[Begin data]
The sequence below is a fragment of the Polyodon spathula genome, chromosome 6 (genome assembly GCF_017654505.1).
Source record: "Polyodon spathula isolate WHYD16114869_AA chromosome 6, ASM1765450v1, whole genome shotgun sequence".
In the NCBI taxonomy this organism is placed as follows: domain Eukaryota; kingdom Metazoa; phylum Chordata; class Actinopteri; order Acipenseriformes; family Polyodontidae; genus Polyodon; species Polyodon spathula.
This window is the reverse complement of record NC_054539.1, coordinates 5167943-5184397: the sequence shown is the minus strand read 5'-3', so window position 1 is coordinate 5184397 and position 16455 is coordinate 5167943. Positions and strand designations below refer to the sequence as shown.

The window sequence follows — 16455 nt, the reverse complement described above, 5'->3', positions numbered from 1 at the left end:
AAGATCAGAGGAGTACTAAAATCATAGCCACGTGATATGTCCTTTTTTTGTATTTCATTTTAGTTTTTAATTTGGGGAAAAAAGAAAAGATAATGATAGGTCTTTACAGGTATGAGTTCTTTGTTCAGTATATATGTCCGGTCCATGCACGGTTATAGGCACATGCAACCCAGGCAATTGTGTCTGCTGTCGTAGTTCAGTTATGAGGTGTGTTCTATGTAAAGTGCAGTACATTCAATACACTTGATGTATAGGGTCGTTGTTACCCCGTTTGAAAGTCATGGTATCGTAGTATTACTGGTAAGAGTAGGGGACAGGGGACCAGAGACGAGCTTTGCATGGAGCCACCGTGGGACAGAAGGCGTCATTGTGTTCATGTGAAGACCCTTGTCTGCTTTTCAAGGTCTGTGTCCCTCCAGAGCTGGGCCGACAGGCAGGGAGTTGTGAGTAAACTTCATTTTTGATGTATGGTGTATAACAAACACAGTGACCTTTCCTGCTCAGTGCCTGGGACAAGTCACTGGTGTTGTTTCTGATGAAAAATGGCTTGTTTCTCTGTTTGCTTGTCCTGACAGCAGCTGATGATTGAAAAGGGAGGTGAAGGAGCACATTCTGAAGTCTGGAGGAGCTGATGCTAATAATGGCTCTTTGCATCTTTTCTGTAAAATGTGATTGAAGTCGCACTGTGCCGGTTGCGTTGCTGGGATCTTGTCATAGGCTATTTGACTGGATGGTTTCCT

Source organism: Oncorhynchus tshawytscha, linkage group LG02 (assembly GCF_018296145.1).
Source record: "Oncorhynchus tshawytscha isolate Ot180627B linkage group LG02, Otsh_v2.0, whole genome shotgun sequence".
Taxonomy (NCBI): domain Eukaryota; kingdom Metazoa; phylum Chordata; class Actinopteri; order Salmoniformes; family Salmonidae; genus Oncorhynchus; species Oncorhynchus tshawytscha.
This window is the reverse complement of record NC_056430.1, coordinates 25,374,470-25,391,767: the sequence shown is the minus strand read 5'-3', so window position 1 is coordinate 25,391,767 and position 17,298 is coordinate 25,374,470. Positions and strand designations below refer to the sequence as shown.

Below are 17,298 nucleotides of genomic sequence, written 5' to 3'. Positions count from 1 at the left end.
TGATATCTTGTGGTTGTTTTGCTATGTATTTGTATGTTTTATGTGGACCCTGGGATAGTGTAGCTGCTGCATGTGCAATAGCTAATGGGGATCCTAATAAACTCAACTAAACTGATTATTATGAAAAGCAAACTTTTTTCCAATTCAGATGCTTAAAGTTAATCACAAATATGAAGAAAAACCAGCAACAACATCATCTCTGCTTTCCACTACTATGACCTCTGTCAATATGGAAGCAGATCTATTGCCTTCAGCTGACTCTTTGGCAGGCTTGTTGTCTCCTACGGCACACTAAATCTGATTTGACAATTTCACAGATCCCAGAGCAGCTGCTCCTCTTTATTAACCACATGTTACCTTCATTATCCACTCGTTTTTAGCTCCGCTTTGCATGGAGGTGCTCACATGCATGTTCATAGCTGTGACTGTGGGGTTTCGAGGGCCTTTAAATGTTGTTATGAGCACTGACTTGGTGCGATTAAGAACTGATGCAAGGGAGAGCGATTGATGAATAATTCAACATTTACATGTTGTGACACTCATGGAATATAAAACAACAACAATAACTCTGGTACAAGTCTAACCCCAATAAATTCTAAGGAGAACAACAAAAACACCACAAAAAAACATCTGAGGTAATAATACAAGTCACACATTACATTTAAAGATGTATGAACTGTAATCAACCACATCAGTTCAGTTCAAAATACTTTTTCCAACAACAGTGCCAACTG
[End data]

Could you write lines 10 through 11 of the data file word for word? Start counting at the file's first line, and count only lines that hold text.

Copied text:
This window is the reverse complement of record NC_056430.1, coordinates 25,374,470-25,391,767: the sequence shown is the minus strand read 5'-3', so window position 1 is coordinate 25,391,767 and position 17,298 is coordinate 25,374,470. Positions and strand designations below refer to the sequence as shown.

Below are 17,298 nucleotides of genomic sequence, written 5' to 3'. Positions count from 1 at the left end.